American Renaissance: Was Jared Lee Loughner tied to anti-immigrant group?
A Department of Homeland Security memo suggests a 'possible link' between Jared Lee Loughner, the suspect in the attack on Rep. Gabrielle Giffords, and American Renaissance, an 'anti-government' journal.
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Through web posts and interviews with those who know him, a picture of Loughner has emerged as an anti-social, erratic and possibly mentally unstable young man, whose anti-religion and anti-flag views run starkly counter to the broader tea party platform. Caitie Parker, one of his high school classmates, says in press reports that in the past Loughner was "quite liberal," and a "political radical." Sheriff Dupnik said Saturday, "He has a troubled past, I can tell you that."Skip to next paragraph
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In his internet posts, Loughner complains that the government was in some way trying to take advantage of him. "I know who's listening: Government officials, and the People," Loughner wrote. "Nearly all the people, who don't know this accurate information of a new currency, aren't aware of mind control and brainwash methods. If I have my civil rights, then this message wouldn't have happen."
Some commentators minimized the likelihood Loughner was politically motivated.
"For all the instant analysis that this might be tied to political attacks on Giffords and others who supported President Obama on health-care reform, there's not a whiff of politics in Loughner's language about coins and calendars and other ramblings," writes USA Today's Cathy Lynn Grossman. "Yet he does exclaim in his YouTube video, 'No! I won't trust in God!'"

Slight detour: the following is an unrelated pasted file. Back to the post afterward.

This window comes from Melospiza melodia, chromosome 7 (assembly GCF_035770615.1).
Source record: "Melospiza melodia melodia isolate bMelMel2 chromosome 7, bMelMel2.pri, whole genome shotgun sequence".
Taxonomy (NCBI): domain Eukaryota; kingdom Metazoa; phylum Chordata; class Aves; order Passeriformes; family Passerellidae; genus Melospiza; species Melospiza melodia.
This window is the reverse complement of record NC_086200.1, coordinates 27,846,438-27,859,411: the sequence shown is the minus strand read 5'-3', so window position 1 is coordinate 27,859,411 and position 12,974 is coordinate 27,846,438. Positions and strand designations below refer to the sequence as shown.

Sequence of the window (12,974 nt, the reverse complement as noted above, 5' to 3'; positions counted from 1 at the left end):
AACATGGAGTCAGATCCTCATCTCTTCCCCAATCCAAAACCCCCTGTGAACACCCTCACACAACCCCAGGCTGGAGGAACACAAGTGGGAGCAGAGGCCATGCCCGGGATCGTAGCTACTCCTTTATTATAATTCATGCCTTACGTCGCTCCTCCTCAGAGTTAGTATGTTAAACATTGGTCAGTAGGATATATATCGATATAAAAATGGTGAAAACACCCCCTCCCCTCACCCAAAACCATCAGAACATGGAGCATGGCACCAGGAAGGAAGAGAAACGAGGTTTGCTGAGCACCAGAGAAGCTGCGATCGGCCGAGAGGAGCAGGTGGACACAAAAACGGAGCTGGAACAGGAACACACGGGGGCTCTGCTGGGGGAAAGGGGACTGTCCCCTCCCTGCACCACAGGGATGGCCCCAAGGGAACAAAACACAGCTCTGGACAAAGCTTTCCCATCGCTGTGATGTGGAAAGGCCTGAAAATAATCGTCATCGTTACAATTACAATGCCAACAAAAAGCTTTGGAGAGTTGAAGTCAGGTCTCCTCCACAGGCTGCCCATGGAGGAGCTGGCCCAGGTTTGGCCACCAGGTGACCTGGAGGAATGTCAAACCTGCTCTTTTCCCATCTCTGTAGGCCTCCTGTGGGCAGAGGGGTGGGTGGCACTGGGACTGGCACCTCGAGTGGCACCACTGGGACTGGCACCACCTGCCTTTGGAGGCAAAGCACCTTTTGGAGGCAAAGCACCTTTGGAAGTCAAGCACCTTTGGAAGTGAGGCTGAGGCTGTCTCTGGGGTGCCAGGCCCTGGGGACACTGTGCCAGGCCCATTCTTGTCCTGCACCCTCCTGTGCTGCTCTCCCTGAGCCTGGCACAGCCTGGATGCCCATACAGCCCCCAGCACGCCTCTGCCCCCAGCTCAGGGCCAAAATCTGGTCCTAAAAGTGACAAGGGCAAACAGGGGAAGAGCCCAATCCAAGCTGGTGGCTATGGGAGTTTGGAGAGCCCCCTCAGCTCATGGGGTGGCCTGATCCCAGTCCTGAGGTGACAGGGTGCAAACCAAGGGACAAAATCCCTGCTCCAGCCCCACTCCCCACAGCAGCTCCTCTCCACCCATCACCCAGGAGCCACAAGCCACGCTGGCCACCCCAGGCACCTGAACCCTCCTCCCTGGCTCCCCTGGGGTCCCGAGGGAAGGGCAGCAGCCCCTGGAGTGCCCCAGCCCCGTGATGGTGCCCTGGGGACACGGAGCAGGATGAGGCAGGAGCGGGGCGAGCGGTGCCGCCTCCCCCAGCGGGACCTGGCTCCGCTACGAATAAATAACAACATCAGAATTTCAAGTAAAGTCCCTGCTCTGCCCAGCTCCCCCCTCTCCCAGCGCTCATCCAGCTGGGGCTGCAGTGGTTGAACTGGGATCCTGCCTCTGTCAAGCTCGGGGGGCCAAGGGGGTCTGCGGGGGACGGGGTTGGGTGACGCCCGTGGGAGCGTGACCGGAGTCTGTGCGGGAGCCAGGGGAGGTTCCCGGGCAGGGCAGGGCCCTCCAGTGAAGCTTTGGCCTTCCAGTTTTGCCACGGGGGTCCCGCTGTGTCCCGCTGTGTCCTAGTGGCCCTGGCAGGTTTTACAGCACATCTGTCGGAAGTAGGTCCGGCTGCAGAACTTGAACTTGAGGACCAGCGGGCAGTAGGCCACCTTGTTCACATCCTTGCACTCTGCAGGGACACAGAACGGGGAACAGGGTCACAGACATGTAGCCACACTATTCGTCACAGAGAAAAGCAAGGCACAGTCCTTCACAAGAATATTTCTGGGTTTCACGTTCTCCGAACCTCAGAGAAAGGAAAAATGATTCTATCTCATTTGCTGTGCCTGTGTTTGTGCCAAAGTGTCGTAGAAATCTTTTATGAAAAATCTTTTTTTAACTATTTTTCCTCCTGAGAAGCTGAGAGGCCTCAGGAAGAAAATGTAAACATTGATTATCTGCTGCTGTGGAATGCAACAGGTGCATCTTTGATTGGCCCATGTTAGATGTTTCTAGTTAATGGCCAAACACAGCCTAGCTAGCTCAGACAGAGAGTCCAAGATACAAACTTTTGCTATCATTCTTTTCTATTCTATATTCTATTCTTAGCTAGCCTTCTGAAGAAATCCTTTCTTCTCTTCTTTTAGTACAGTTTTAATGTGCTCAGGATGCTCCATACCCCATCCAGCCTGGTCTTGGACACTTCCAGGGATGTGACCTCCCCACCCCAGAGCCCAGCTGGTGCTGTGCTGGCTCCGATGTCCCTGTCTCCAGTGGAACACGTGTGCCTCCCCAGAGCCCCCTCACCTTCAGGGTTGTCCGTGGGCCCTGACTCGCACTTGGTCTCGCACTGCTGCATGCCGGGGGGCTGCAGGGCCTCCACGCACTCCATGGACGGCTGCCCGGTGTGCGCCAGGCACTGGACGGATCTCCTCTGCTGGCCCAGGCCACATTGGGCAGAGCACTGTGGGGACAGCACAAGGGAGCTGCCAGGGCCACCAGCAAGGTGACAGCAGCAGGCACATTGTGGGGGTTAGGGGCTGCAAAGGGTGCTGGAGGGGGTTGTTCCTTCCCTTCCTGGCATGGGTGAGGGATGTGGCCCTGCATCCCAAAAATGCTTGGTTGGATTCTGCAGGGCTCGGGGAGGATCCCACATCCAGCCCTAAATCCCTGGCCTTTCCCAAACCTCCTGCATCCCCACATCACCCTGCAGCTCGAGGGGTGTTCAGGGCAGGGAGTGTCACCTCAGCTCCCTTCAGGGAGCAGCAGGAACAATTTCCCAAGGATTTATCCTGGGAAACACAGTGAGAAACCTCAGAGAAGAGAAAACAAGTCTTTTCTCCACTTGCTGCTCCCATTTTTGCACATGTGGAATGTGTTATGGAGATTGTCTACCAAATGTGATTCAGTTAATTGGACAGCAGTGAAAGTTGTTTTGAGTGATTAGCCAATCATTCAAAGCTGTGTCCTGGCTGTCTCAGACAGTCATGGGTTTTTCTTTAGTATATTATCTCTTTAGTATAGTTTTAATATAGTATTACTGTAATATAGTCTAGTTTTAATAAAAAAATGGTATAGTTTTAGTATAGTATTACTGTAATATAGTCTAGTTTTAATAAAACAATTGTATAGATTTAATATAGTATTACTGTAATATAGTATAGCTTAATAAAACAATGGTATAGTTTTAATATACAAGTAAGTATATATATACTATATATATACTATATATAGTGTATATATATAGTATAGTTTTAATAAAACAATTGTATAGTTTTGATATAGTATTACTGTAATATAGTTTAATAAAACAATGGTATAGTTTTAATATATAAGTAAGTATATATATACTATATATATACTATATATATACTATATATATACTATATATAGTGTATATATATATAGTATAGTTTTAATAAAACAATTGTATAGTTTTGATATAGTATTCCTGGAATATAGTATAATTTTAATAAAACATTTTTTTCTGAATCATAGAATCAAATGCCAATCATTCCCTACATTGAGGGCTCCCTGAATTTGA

Trying to tease out definitive links between Loughner and specific political movements or groups is problematic, says Mr. Levin, of California State University.
"Extremists can be like bullets ricocheting off the political spectrum and bouncing to whatever gives them comfort or meshes with their paranoid distrust," he says.
But Levin adds that notably rancorous politics, tied to deepening distrust of government, can play a supporting role in fueling a violent attack like the one unleashed Saturday.
While expressing her condolensces to Giffords and the victims, former Alaska Gov. Sarah Palin removed from her website a controversial graphic from last year that showed crosshairs on 20 districts being targeted by Republicans, one of which was Giffords' seat. Liberals, including President Obama, have also used rhetoric – as well as maps with shooting targets – that could also be seen as exhorting violence.
"When we have people who are irresponsibly exploiting the political debate, one of the side effects is it's going to resonate with really unstable people who are looking for a philosophical overlay to legitimize their irrational aggression," says Levin. "What happens is they create a quasi-political philosophy that justifies their anger, so you can't necessarily pin that on one party or another."